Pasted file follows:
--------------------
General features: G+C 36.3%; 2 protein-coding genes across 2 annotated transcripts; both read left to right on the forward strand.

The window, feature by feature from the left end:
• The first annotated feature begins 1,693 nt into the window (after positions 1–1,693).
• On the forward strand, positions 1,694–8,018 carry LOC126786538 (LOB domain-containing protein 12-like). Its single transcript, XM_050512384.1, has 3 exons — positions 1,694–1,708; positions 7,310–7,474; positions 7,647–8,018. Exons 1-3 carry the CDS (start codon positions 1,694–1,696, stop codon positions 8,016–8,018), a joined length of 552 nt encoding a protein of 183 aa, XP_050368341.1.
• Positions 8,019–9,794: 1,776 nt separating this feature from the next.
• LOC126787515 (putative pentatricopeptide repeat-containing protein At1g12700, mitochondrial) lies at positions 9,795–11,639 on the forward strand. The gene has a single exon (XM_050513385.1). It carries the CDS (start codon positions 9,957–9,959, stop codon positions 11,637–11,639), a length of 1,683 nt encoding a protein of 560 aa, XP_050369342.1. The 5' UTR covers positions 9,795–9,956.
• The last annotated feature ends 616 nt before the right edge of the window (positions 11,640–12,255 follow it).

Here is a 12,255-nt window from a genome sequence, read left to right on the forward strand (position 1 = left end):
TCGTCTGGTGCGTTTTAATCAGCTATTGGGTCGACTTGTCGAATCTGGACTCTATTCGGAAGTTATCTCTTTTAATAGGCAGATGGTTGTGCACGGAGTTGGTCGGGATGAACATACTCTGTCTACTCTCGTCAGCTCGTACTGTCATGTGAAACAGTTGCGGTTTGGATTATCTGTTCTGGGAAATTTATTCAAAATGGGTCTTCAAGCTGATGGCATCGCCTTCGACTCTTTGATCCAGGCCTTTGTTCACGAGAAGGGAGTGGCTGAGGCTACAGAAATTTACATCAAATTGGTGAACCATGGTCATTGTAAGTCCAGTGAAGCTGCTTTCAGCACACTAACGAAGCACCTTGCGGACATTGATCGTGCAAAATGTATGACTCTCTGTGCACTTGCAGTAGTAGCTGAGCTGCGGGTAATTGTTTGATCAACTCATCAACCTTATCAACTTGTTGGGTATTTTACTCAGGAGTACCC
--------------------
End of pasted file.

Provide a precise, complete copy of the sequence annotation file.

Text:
General features: G+C 36.3%; 2 protein-coding genes across 2 annotated transcripts; both read left to right on the forward strand.

The window, feature by feature from the left end:
• The first annotated feature begins 1,693 nt into the window (after positions 1–1,693).
• On the forward strand, positions 1,694–8,018 carry LOC126786538 (LOB domain-containing protein 12-like). Its single transcript, XM_050512384.1, has 3 exons — positions 1,694–1,708; positions 7,310–7,474; positions 7,647–8,018. Exons 1-3 carry the CDS (start codon positions 1,694–1,696, stop codon positions 8,016–8,018), a joined length of 552 nt encoding a protein of 183 aa, XP_050368341.1.
• Positions 8,019–9,794: 1,776 nt separating this feature from the next.
• LOC126787515 (putative pentatricopeptide repeat-containing protein At1g12700, mitochondrial) lies at positions 9,795–11,639 on the forward strand. The gene has a single exon (XM_050513385.1). It carries the CDS (start codon positions 9,957–9,959, stop codon positions 11,637–11,639), a length of 1,683 nt encoding a protein of 560 aa, XP_050369342.1. The 5' UTR covers positions 9,795–9,956.
• The last annotated feature ends 616 nt before the right edge of the window (positions 11,640–12,255 follow it).

Here is a 12,255-nt window from a genome sequence, read left to right on the forward strand (position 1 = left end):
TCGTCTGGTGCGTTTTAATCAGCTATTGGGTCGACTTGTCGAATCTGGACTCTATTCGGAAGTTATCTCTTTTAATAGGCAGATGGTTGTGCACGGAGTTGGTCGGGATGAACATACTCTGTCTACTCTCGTCAGCTCGTACTGTCATGTGAAACAGTTGCGGTTTGGATTATCTGTTCTGGGAAATTTATTCAAAATGGGTCTTCAAGCTGATGGCATCGCCTTCGACTCTTTGATCCAGGCCTTTGTTCACGAGAAGGGAGTGGCTGAGGCTACAGAAATTTACATCAAATTGGTGAACCATGGTCATTGTAAGTCCAGTGAAGCTGCTTTCAGCACACTAACGAAGCACCTTGCGGACATTGATCGTGCAAAATGTATGACTCTCTGTGCACTTGCAGTAGTAGCTGAGCTGCGGGTAATTGTTTGATCAACTCATCAACCTTATCAACTTGTTGGGTATTTTACTCAGGAGTACCC